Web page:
Tuesday, January 10, 2006

Things heat up on the way to the roundhouse.

Everyone is getting ready for the legislative session. Most meetings I attend seem to have some reference to the session. I met today with immigrant rights groups who are very concerned that the governors office is proposing to fingerprint immigrants as part of the procedure to obtain drivers licenses. I found myself very concerned about this mainly because I wondered if this would be a precursor to the fingerprinting of all citizens in order to obtain a drivers license. Many other states are considering or have passed laws to begin fingerprinting and digitizing the prints as part of the requirements for obtaining drivers licenses. Some airports are setting up programs for Iris and/or fingerprints identification to speed up getting through security. Frequent travelers in Orlando have paid $80 to get their fingerprints and Iris scans done in order to speed up their access through airport security.

The Immigrant groups are under the impression that the New Mexico proposal will only include Immigrants, whether legal or illegal, in the program to fingerprint during the drivers license application process. They tell me they have tried to meet with the governors office but have yet to be successful. I was in support of the issuing of drivers license to immigrants primarily because it allowed us to have a valid Identification to look at when encountering them on traffic stops and similar situations. It also allowed them to get insurance on their vehicles which was very uncommon prior to their being able to obtain drivers licenses. I wonder if this proposal is a way for New Mexico to try and meet the federal government half way in the federal governments recent attempts to ban drivers licenses being issued to undocumented immigrants.

I remember being taken aback the first time I went into a bank to cash a check and they asked me to provide a fingerprint. While on one hand I guess if someone was taking money from my checking account I would be very happy to have a suspects fingerprint. However, on the other hand it was still odd for me to give my fingerprint. Early laws were designed to protect someone from hurting someone else or from infringing upon the rights of others. From the time seatbelt laws and other similar laws ( designed to protect you from yourself) came about there seems to have been a shift in the primary focus of the creation of laws. Don't get me wrong, seatbelt laws have saved many, many lives. However, we must realize that each step we take on items like fingerprinting or iris being used as identification, the more this type of identification will become the norm. The trial balloons on these programs are testing Americans willingness to accept this as the norm.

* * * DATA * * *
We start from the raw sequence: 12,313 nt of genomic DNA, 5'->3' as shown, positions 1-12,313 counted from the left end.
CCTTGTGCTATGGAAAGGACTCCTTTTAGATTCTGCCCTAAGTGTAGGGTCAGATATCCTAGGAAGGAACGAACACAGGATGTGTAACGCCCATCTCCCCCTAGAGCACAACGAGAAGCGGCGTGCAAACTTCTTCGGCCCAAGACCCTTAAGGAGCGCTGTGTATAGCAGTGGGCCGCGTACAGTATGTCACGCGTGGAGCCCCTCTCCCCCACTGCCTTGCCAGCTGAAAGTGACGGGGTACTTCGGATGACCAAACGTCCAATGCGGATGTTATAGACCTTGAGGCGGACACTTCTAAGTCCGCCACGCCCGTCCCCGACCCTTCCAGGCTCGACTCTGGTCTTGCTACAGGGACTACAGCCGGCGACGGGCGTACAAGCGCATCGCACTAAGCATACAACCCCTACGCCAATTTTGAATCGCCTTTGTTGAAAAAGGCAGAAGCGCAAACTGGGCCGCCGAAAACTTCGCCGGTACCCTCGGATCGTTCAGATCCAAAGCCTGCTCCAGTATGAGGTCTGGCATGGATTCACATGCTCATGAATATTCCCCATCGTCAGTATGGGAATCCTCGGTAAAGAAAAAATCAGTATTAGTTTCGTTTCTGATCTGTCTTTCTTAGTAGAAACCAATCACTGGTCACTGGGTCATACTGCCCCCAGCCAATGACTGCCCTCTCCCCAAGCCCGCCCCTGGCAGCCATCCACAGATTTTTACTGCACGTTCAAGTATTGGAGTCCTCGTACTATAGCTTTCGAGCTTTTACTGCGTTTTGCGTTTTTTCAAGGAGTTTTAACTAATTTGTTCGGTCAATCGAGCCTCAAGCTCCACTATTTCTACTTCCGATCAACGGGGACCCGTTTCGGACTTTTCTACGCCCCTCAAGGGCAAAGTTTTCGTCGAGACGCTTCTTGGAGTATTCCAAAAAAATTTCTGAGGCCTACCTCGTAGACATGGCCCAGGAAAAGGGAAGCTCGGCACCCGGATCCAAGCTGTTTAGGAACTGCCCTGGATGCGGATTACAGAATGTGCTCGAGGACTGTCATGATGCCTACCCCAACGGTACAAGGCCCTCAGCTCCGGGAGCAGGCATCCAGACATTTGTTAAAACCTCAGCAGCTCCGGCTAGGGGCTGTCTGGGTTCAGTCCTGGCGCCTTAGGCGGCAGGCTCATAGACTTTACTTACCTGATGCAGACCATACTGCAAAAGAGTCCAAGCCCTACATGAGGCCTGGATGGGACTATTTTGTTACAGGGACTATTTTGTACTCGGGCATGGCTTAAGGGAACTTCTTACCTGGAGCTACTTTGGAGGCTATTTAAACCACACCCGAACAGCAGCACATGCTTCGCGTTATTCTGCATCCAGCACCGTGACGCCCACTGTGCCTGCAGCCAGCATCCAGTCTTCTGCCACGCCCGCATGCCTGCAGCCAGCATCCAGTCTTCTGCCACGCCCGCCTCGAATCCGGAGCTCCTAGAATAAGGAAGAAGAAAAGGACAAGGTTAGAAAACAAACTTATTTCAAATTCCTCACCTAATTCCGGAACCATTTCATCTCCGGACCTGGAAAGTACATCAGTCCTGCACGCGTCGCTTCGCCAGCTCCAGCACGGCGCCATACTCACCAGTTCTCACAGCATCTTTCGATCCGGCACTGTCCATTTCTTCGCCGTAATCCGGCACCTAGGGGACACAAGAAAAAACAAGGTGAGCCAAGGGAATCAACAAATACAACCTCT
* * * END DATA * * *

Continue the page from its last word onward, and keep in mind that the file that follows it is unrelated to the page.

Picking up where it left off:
As I was typing this post I am watching the television news and they had a story on a New Mexico proposal to require D.N.A. samples on all felony arrests regardless of conviction. My Bernallillo counterpart Sheriff Darren White (Republican) is promoting the idea based on his contention that that same sample could be used to find the accused innocent as well as guilty. Once again you would think that I as a law enforcement officer would be all for this. I don't know, right now we require consent or a search warrant for a procedure like this. Is saliva a personal property and is taking a sample of it without a warrant a taking of property? Is this unconstitutional? Sounds like questions for our friends the lawyers.

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